One of the great things to come out of Wairarapa’s Huri Huri Bike Festival is the celebration of all things biking and that includes personal achievements both past and present.
Brian Lambert is a cycling legend in Wairarapa. He retains a claim on the record for the fastest non-stop cycle ride from Auckland to Wellington, a journey he undertook in 1984 on his beloved aluminium-framed Vitrus bike, in just 19 hours, 59 minutes and 27 seconds.
He is a stalwart of the sport having cycled for 60+ years, was also the owner of Masterton’s Lambert Cycles until it became Avanti-Plus a few years ago. The veteran rider can frequently be spotted as part of the support team assisting national cycle promoter Jorge Sandoval with his international road cycling events.
Now into his golden years, Lambert still likes to tackle the region’s toughest hill climb, Admiral Hill in Gladstone. What’s really remarkable about his determination to take on the 18km climb, is the fact that he was diagnosed with Parkinson’s Disease more than 15 years ago.
“At this stage of my Parkinson’s, I’m having trouble balancing,” explained Lambert. “But on the bike I don’t need to worry about anything.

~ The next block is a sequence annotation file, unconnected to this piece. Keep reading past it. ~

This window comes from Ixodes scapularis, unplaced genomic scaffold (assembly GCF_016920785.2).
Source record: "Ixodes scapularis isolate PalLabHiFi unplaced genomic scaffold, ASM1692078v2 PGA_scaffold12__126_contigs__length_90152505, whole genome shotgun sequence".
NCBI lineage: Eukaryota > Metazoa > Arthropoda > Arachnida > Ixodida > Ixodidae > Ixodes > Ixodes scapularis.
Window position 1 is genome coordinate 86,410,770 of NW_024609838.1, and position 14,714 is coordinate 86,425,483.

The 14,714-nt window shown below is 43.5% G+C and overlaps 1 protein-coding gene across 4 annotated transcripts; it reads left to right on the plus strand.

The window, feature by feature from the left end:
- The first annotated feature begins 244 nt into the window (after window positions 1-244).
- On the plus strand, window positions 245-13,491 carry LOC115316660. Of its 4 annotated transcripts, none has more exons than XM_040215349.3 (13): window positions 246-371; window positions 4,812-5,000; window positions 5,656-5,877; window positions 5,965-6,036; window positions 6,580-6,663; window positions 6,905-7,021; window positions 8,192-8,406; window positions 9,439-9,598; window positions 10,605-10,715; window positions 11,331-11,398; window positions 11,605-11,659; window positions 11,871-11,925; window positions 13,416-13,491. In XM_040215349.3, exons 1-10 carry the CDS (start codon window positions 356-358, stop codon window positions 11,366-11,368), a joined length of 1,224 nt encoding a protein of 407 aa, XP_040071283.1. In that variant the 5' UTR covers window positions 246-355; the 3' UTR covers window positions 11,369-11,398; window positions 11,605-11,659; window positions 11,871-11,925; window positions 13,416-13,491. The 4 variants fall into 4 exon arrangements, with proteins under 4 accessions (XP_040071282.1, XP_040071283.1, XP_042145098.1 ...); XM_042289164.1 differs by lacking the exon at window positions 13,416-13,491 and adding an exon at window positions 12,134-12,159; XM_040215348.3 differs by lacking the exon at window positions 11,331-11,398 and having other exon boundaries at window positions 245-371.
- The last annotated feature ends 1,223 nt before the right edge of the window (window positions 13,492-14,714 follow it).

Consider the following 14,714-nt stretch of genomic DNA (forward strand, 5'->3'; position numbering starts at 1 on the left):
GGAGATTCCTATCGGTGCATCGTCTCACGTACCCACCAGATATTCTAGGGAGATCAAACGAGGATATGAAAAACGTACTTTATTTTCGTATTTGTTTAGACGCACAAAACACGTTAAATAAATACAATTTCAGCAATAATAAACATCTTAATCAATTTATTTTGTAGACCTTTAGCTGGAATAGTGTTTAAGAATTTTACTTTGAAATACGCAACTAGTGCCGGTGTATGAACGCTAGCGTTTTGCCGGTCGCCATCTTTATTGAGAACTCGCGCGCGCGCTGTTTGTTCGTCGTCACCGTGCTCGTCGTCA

“With Parkinson’s, exercise is better than taking a bottle of pills,” he said.
Next summer, Huri Huri will be into its third year and the festival has been a wrap-around event for both Sandoval’s Women’s Tour of New Zealand and the New Zealand Cycle Classic. Local cyclists warmed up the roads for these top international events as part of the cycling festivities, and nominated Parkinson’s Wairarapa as their charity of choice in honour of Lambert’s achievements and continuing contribution.
For the last two years cyclists have converged on the Gladstone Vineyard prior to Stage Four of the professional race, to ‘Pedal for Parkinson’s’: a fun ride that includes 18km, 45km and 72km options, culminating in the infamous Admiral Hill climb.
Naturally, the fiercely-independent Lambert once again took to his 30-year old Vitrus bike to take up the challenge.
Pedal for Parkinson's looks to return in 2017. Keep an eye out on our facebook page: Facebook/HuriHuriBikeFestival.